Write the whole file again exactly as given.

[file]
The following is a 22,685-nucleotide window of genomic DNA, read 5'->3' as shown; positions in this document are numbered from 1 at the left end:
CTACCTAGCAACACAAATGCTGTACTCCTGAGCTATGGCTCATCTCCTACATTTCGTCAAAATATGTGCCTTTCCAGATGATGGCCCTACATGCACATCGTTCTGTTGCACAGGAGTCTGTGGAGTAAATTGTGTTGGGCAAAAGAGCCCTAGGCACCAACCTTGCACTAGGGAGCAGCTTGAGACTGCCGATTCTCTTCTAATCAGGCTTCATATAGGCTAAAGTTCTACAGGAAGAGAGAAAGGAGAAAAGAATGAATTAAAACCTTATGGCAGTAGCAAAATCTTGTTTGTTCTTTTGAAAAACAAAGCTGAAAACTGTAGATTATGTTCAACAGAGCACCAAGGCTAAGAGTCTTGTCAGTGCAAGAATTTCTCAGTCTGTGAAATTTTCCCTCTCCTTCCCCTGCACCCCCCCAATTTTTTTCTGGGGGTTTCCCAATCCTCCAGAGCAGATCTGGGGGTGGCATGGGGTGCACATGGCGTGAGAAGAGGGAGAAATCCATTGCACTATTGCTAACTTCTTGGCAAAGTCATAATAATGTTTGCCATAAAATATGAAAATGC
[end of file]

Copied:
The following is a 22,685-nucleotide window of genomic DNA, read 5'->3' as shown; positions in this document are numbered from 1 at the left end:
CTACCTAGCAACACAAATGCTGTACTCCTGAGCTATGGCTCATCTCCTACATTTCGTCAAAATATGTGCCTTTCCAGATGATGGCCCTACATGCACATCGTTCTGTTGCACAGGAGTCTGTGGAGTAAATTGTGTTGGGCAAAAGAGCCCTAGGCACCAACCTTGCACTAGGGAGCAGCTTGAGACTGCCGATTCTCTTCTAATCAGGCTTCATATAGGCTAAAGTTCTACAGGAAGAGAGAAAGGAGAAAAGAATGAATTAAAACCTTATGGCAGTAGCAAAATCTTGTTTGTTCTTTTGAAAAACAAAGCTGAAAACTGTAGATTATGTTCAACAGAGCACCAAGGCTAAGAGTCTTGTCAGTGCAAGAATTTCTCAGTCTGTGAAATTTTCCCTCTCCTTCCCCTGCACCCCCCCAATTTTTTTCTGGGGGTTTCCCAATCCTCCAGAGCAGATCTGGGGGTGGCATGGGGTGCACATGGCGTGAGAAGAGGGAGAAATCCATTGCACTATTGCTAACTTCTTGGCAAAGTCATAATAATGTTTGCCATAAAATATGAAAATGC